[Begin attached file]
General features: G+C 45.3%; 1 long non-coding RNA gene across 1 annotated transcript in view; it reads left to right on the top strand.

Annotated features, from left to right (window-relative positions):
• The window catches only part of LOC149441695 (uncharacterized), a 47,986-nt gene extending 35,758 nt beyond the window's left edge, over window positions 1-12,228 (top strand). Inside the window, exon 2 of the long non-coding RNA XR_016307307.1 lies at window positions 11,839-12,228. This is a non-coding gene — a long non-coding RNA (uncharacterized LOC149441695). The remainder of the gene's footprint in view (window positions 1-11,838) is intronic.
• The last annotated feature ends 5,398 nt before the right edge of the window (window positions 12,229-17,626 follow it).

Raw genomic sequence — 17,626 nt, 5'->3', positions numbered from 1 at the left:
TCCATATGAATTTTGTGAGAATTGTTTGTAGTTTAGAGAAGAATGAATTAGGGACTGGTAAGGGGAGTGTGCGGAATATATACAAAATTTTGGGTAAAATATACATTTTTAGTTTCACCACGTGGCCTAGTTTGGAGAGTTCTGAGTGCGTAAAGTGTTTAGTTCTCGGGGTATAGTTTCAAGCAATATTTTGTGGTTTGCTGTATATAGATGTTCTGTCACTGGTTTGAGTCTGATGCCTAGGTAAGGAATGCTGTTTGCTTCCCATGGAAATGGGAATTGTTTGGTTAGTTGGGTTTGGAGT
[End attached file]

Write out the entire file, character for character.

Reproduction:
General features: G+C 45.3%; 1 long non-coding RNA gene across 1 annotated transcript in view; it reads left to right on the top strand.

Annotated features, from left to right (window-relative positions):
• The window catches only part of LOC149441695 (uncharacterized), a 47,986-nt gene extending 35,758 nt beyond the window's left edge, over window positions 1-12,228 (top strand). Inside the window, exon 2 of the long non-coding RNA XR_016307307.1 lies at window positions 11,839-12,228. This is a non-coding gene — a long non-coding RNA (uncharacterized LOC149441695). The remainder of the gene's footprint in view (window positions 1-11,838) is intronic.
• The last annotated feature ends 5,398 nt before the right edge of the window (window positions 12,229-17,626 follow it).

Raw genomic sequence — 17,626 nt, 5'->3', positions numbered from 1 at the left:
TCCATATGAATTTTGTGAGAATTGTTTGTAGTTTAGAGAAGAATGAATTAGGGACTGGTAAGGGGAGTGTGCGGAATATATACAAAATTTTGGGTAAAATATACATTTTTAGTTTCACCACGTGGCCTAGTTTGGAGAGTTCTGAGTGCGTAAAGTGTTTAGTTCTCGGGGTATAGTTTCAAGCAATATTTTGTGGTTTGCTGTATATAGATGTTCTGTCACTGGTTTGAGTCTGATGCCTAGGTAAGGAATGCTGTTTGCTTCCCATGGAAATGGGAATTGTTTGGTTAGTTGGGTTTGGAGT